Namakmandi in Peshawar: Worth your salt

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Namakmandi in Peshawar teems with good food and happy customers. PHOTO: HIDAYAT KHAN

Namakmandi in Peshawar teems with good food and happy customers. PHOTO: HIDAYAT KHAN

Taming the flame on a charcoal grill is perhaps easier than suppressing your appetite in Namakmandi, Peshawar. The brain is involuntarily overwhelmed with thoughts of food as you stroll past tikka shops with lamb and chicken on display.

The Namakmandi that takes its name from the salt trade in the region was formerly known as Mewamandi because of the flourishing business of fruit merchants. Along with being a haven for food lovers, the sprawling food market has also carved out space for gem dealers. Nearly 50 gem shops beckon customers with their crushed and polished precious and semi-precious stones that are exported and supplied countrywide.

“The street hasn’t lost its traditional charm,” says Nasir Khan, owner of the oldest shop famously referred to as the ‘Charsi tikka wala’. Sitting on a charpoy amid the aroma of namkeen karhai, Kabuli pulao and Dum pukht, Khan elucidates on his shop’s reputation. “It was my father who… would take charas, though not frequently, therefore his shop [became known] as the ‘Charsi tikka wala’. It is now my registered trademark,” says the 58-year-old while sipping on Peshawari kahwa.

Khan says his is the authentic Charsi tikka, asserting that all other restaurants operating in the city by his name are ‘fake’. His claim is almost validated by the dozen honorary certificates and pictures taken with visiting celebrities that line the shop walls but stories of fame are similar for the more than 30 tikka shops scattered along the food street. Each of which is contesting to serve the authentic dish perfected over the years by generational cooks.

But good food comes at a price. Lamb costs Rs800 per kg and is a favourite among customers ordering karhai. “It is the increasing prices of mutton that is affecting our business as it is now unaffordable for the common man who visits my tikka shop,” Khan acknowledges. Despite soaring food prices, shop owners have decided to keep their doors open for people who frequent the Namakmandi. After action was taken last year by the Peshawar High Court over rising complaints of adulteration, mostly against chapli kebab houses for using substandard oil such as animal fat, business in the food street has been slower than usual.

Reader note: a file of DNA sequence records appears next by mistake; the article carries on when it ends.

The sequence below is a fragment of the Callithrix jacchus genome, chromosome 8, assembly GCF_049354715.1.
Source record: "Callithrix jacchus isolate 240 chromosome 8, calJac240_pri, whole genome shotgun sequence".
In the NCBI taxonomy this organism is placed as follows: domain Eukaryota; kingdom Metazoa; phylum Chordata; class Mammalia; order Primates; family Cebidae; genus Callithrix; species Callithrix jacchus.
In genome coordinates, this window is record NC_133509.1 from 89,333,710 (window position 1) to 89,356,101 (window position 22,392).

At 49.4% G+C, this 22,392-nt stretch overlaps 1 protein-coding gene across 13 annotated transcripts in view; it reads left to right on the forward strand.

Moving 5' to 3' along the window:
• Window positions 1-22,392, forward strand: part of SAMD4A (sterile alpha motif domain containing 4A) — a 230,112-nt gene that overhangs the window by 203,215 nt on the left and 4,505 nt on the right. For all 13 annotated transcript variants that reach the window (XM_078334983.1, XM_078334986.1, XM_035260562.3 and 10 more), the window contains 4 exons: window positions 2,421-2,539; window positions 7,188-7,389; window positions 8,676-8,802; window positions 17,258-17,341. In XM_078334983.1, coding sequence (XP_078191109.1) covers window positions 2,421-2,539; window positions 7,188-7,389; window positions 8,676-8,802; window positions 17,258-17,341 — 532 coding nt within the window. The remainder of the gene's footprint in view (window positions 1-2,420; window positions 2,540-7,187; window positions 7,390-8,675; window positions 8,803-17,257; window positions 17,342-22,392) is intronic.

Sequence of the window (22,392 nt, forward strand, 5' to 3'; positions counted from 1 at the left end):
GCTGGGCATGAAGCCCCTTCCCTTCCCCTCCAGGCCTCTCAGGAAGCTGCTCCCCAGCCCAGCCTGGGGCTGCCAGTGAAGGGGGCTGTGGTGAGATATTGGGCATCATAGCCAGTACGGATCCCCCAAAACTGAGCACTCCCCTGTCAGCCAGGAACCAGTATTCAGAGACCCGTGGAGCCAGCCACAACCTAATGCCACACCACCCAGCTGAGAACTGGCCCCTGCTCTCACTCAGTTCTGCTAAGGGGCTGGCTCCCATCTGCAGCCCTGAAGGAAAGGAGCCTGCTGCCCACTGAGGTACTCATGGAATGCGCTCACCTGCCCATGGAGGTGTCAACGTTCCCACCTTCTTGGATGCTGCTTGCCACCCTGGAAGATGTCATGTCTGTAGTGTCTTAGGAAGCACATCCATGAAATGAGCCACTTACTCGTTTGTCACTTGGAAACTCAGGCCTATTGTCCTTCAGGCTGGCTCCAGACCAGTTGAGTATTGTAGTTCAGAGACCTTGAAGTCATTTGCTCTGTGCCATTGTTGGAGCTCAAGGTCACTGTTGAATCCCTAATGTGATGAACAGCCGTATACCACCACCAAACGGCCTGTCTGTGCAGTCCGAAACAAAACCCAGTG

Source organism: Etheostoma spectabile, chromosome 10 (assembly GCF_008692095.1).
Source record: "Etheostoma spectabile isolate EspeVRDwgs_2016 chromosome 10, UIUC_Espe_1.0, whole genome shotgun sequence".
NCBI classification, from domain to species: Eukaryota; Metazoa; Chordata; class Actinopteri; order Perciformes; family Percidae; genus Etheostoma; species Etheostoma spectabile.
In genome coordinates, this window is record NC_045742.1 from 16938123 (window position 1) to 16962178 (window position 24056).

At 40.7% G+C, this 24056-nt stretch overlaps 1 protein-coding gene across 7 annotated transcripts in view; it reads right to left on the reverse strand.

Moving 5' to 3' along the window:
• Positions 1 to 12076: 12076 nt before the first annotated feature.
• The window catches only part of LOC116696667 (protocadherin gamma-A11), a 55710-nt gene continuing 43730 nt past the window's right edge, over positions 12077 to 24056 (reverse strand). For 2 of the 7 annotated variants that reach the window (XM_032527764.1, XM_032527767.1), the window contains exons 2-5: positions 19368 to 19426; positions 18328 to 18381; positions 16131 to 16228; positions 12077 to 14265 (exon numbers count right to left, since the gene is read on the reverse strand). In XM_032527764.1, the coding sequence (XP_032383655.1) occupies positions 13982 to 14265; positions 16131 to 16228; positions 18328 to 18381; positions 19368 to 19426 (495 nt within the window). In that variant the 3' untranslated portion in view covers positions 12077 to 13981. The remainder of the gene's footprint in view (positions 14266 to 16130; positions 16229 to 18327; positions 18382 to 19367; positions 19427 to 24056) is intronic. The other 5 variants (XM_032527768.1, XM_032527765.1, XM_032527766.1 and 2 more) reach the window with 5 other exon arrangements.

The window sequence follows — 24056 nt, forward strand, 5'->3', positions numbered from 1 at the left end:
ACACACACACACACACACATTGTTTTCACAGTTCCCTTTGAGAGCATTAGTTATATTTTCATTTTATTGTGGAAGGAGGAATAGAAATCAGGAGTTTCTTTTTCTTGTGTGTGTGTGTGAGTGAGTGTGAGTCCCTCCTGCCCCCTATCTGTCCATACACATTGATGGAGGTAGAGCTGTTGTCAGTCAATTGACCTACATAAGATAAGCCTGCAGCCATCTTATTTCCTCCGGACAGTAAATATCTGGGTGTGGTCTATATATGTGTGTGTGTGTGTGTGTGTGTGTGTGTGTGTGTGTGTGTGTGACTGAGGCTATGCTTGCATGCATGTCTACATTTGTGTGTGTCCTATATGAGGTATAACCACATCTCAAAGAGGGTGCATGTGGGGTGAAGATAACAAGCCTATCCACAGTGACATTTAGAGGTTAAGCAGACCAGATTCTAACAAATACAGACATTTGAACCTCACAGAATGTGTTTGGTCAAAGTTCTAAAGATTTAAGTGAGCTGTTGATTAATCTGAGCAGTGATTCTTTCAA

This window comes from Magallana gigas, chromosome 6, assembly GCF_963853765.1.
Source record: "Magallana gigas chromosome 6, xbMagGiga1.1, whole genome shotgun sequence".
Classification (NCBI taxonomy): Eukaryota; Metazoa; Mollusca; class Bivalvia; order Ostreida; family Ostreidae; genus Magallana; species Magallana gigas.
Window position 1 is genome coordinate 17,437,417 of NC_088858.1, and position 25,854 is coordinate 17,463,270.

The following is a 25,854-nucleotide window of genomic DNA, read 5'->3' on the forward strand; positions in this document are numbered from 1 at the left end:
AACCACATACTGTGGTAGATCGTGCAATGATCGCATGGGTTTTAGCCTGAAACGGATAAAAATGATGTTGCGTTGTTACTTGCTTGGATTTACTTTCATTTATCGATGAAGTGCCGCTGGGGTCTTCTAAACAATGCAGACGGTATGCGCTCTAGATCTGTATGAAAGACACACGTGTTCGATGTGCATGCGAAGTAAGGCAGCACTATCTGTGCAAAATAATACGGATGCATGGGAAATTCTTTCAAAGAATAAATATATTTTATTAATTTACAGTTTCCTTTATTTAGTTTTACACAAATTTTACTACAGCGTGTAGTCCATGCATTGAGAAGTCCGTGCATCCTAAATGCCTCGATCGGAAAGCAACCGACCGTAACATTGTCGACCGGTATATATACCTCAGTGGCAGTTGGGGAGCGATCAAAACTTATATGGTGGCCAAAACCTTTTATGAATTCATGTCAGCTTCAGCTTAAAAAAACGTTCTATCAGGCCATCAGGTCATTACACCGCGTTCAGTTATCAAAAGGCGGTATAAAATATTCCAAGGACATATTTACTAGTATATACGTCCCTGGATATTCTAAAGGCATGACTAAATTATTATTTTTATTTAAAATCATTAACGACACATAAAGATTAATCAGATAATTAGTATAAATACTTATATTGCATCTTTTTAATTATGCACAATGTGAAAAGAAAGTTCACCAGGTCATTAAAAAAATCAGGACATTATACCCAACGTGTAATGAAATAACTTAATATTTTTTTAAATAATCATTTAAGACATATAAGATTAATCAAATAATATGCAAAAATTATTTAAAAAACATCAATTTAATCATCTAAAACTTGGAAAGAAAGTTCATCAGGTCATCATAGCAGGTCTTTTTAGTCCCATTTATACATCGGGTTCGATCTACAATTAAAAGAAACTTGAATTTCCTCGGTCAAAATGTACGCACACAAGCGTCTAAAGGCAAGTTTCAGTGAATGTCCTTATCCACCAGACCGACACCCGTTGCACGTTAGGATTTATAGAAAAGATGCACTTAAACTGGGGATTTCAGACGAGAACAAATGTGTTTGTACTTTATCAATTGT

“We are taking huge sums of money from customers, how we can provide any substandard stuff?” argues a shop owner Sultan Khan. “There is huge competition among the dozens of shops, providing substandard [quality] means you have lost your [reputation] earned after decades of hard work,” he says. Shops owners are now careful about preserving the reputation they have nurtured over six decades. At the Charsi tikka house, the mutton arrives after being stamped by the food department on a daily basis.

With quality control assurance, praise for the food is endless, drawing people time and again to the mandi. “We have a lot of memories associated with the area, compelling us to visit whenever we come to the city,” says a customer Akbar Khan, suggesting the best time to visit is after sunset when the place lights up with laughter and burning coals from barbeque stands. While expressing his love for barbeque and concerns over consuming cholesterol rich foods, he says, “Another reason to visit is that it is the only food street in the city with experienced cooks in these traditional dishes. It is people’s love for this city [famous] for mutton that has helped the business flourish.”

While there is no substitute for the experience of feasting on a charpoy under the open sky, many prefer home delivery. Shops have even launched their websites for this purpose. “A single shop receives about a dozen orders via phone calls during the night,” says Riaz, who has been cooking food at the mandi for six years.

Even though several international chains have taken up a significant share of the food market in most Pakistani urban centres, the consistent din of customers at the Namakmandi is testimony to the constant tussle between tradition and globalisation.

Hidayat Khan is a Peshawar-based reporter for The Express Tribune.
He tweets @hidayat_khan26

Published in The Express Tribune, Sunday Magazine, May 4th, 2014.

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